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Birds can be our connection to the tropics

PHOTO PROVIDED A chestnut-sided warbler looks around while standing on a branch in this photo by Robert Ross.

Our connection to the tropics? You mean places like Brazil, where the Amazon flows? Or Venezuela and Columbia, where dictators rule, jungle armies hide out and illegal drugs are grown? Or maybe Guatemala, where destitute families give up their agrarian lives in hopes of finding a way to the U.S. to escape tyranny and lawlessness?

Yes, those are the places alright, but I’d like to talk here about birds. Tropical birds, that is, that spend most of their lives south of Mexico, but migrate north thousands of miles each spring to partake in the explosion of forest insects to feed themselves and their young in our own neighborhoods, fields, and forests.

We call these birds “neotropical migrants” because they live mostly in the neotropics — meaning New World tropics — but they migrate seasonally to and from temperate North America to breed. I will never forget this term because of the way our congressman once recalled it when asked what issues/problems he would like our research lab near Wellsboro to look into.

“Well,” he said, “there are these neotropical birds in the Allegheny National Forest that are causing some sort of problem,” as if they were invasive species that had to be brought under control. Little did he understand howimportant they are to protecting that forest.

These neotropical migrants that arrive in our forests, parks and back yards in April and May each year are mostly songbirds, birds with a complex vocal apparatus that enables them to produce a rich repertoire of musical sounds. Their songs enrich our lives, but only for part of the year, so we need to enjoy them in spring and summer when they are here.

PHOTO PROVIDED A wood thrush is shown in this photo by Robert Ross.

By August the woods grow almost silent again as many of these same vocal species focus on feeding their young and becoming cryptic to predators. Though neotropical songbirds include many families of birds such as sparrows, buntings and grosbeaks, finches, thrushes, swallows, and vireos, perhaps most notable in terms of variety of species and beauty of plumage (as well as song) are the wood warblers (family Parulidae).

There are some 30 species of wood warblers that breed or migrate through Pennsylvania seasonally. These specialized avian insectivores play a critical role in controlling insect populations in our forests by finding and catching bugs. They do so in a variety of ways: there are gleaners, sallyers, and probers, for example. Distinct levels within the forest are also occupied by specialized species: canopy dwellers, mid-story foragers, and ground-level hunters .

Though many of these songbirds can be observed and heard in our back yards this summer, let’s do our best to keep them coming back to our forests in years to come. Some ways to do this include supporting conservation initiatives that reduce or prevent further fragmentation of large forest tracts (many of these birds are forest-interior birds that reproduce poorly near edges and require unbroken forested tracts).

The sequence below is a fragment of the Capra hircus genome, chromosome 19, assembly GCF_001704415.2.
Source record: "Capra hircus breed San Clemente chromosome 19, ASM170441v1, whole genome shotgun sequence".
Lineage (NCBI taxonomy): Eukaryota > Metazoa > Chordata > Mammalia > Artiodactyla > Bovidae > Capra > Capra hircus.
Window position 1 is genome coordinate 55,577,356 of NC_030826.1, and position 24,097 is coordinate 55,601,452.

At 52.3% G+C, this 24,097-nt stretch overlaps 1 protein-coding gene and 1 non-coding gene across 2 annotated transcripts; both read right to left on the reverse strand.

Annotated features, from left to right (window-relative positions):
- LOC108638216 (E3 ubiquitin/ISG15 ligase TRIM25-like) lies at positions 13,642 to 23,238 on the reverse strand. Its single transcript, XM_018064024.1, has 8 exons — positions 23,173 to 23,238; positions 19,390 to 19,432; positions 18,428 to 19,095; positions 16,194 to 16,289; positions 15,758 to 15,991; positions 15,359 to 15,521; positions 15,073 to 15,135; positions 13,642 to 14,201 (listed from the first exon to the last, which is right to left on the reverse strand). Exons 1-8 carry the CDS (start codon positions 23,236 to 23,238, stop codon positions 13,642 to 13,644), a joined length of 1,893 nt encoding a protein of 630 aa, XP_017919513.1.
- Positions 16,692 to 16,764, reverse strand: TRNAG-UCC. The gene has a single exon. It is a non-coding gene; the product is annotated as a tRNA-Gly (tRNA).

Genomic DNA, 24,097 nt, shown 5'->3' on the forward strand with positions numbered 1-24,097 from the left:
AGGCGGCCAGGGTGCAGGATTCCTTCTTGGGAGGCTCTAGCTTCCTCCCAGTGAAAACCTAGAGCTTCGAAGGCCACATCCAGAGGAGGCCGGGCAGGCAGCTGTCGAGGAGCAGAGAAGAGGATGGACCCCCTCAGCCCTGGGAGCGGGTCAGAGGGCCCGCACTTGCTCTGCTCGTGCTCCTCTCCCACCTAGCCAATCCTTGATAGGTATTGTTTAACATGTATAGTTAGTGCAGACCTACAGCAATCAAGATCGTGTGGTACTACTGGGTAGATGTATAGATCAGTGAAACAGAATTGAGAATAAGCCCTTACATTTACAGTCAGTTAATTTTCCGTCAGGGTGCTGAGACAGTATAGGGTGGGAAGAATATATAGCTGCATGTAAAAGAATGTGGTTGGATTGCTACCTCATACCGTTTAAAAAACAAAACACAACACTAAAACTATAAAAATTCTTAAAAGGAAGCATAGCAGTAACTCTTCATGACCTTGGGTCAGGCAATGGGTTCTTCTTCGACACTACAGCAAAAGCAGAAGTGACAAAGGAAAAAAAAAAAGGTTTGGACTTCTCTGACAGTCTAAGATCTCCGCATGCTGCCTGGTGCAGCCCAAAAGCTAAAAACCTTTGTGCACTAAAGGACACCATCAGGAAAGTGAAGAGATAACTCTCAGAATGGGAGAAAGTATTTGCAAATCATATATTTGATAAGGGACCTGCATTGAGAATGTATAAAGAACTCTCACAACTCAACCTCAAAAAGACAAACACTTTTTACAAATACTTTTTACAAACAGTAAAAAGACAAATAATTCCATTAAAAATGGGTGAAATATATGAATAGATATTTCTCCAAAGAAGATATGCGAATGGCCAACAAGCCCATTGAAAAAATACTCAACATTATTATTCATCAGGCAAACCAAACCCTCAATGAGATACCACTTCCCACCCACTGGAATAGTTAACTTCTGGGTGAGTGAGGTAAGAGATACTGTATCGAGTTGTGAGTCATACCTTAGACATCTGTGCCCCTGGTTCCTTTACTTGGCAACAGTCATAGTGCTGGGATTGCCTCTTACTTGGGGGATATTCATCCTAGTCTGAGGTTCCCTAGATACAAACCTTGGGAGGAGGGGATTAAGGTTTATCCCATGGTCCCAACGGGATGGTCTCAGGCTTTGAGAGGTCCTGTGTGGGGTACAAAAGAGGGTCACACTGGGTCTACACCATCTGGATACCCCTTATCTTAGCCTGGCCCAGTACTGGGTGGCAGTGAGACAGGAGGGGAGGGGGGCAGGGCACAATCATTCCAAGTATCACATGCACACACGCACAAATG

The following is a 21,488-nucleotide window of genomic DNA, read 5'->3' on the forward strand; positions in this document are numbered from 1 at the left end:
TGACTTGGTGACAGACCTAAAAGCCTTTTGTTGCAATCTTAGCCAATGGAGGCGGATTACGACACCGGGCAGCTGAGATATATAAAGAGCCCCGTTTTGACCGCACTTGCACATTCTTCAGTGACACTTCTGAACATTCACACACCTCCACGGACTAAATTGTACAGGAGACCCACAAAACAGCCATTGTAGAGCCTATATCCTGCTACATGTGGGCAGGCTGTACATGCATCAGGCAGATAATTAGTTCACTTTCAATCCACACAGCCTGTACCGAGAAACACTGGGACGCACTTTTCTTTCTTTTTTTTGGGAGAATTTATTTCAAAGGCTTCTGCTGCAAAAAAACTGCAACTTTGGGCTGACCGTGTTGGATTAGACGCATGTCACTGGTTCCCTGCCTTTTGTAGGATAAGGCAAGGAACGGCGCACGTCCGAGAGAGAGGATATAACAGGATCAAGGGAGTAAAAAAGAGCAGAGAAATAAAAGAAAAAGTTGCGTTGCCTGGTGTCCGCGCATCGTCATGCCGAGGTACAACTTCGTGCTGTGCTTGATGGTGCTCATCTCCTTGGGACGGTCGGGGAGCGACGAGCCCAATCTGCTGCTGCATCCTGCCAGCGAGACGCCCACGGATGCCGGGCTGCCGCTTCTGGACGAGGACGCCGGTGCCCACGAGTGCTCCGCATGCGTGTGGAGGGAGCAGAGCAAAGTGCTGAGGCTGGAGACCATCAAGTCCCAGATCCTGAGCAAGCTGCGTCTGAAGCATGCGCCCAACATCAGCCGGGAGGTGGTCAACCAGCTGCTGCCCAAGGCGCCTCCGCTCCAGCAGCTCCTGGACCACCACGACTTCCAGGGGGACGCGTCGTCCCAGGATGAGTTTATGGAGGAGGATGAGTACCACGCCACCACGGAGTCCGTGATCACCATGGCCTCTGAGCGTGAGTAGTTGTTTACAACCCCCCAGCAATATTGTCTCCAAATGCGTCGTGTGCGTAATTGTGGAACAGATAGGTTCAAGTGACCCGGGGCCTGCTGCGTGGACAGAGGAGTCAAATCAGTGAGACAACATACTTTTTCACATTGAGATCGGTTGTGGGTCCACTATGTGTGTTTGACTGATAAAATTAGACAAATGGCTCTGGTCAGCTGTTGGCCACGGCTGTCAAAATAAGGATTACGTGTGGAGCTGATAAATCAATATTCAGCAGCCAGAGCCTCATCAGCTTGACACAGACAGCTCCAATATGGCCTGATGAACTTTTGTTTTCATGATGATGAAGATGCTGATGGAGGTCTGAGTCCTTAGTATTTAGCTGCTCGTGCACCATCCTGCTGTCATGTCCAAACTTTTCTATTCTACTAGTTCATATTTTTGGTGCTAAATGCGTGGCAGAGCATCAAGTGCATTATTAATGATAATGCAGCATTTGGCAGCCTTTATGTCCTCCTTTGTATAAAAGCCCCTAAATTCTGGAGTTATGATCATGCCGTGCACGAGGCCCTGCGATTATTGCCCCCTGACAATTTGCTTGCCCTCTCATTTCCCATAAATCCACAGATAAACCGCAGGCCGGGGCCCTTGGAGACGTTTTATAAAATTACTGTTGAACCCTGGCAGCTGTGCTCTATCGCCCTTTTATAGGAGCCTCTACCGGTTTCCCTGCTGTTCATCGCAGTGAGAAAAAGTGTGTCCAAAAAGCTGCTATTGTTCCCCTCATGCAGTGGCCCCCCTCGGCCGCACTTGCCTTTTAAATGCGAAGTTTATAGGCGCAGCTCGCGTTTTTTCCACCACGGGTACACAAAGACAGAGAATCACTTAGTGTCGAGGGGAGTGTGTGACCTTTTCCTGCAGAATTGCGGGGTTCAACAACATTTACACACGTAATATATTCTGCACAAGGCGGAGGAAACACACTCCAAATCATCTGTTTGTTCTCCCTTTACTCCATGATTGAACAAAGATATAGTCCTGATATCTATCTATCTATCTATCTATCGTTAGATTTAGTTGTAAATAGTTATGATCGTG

Preventing window strikes will also save woodland birds. Some local audubon societies have placed methods to do this on their websites. And switching to shade-grown bird-friendly coffee, now present in many stores, will discourage loss of forest canopies in tropical America.

Wood Thrushes have been declining at a rate of 2% per year in our forests since the 1960s — a loss of half their entire population in half a century. The song of this woodland relative of the robin is so beautiful and melodic that I make sure I’m back in Penn’s Woods by the first of May to hear him. You can enjoy these forest songbirds too in nearby state forest or game lands this May through July. Just park the car, walk down a trail and just listen (early or late in the day is best).

PHOTO PROVIDED A Wilson’s warbler glances around at its surroundings in this photo by Robert Ross.

Finding them with binoculars will add to the experience. Some of the birds easily found this way are shown in the photos with this article, and I took those photos doing just that. Hunting with a rifle is certainly an acceptable sport in Penn’s Woods, but hunting with a camera is another way to challenge your outdoor skills.

So when you find one or more of these forest gems by ear or by eye this spring/summer, those insectivorous neotropical migrants, think of the tropical forests they live in during our winters and the energy they bring back to our woodlands from the tropics, come spring. And remember that these birds know no political boundaries as we do.

They just want intact forests to live in.

Ross is an ecologist retired from the USGS facility near Wellsboro. He remains active in the local birding community and has traveled extensively throughout the American tropics.

PHOTO PROVIDED Shown is an indigo bunting perched on a branch in this photo by Robert Ross.

PHOTO PROVIDED A hooded warbler is shown in this photo by Robert Ross.

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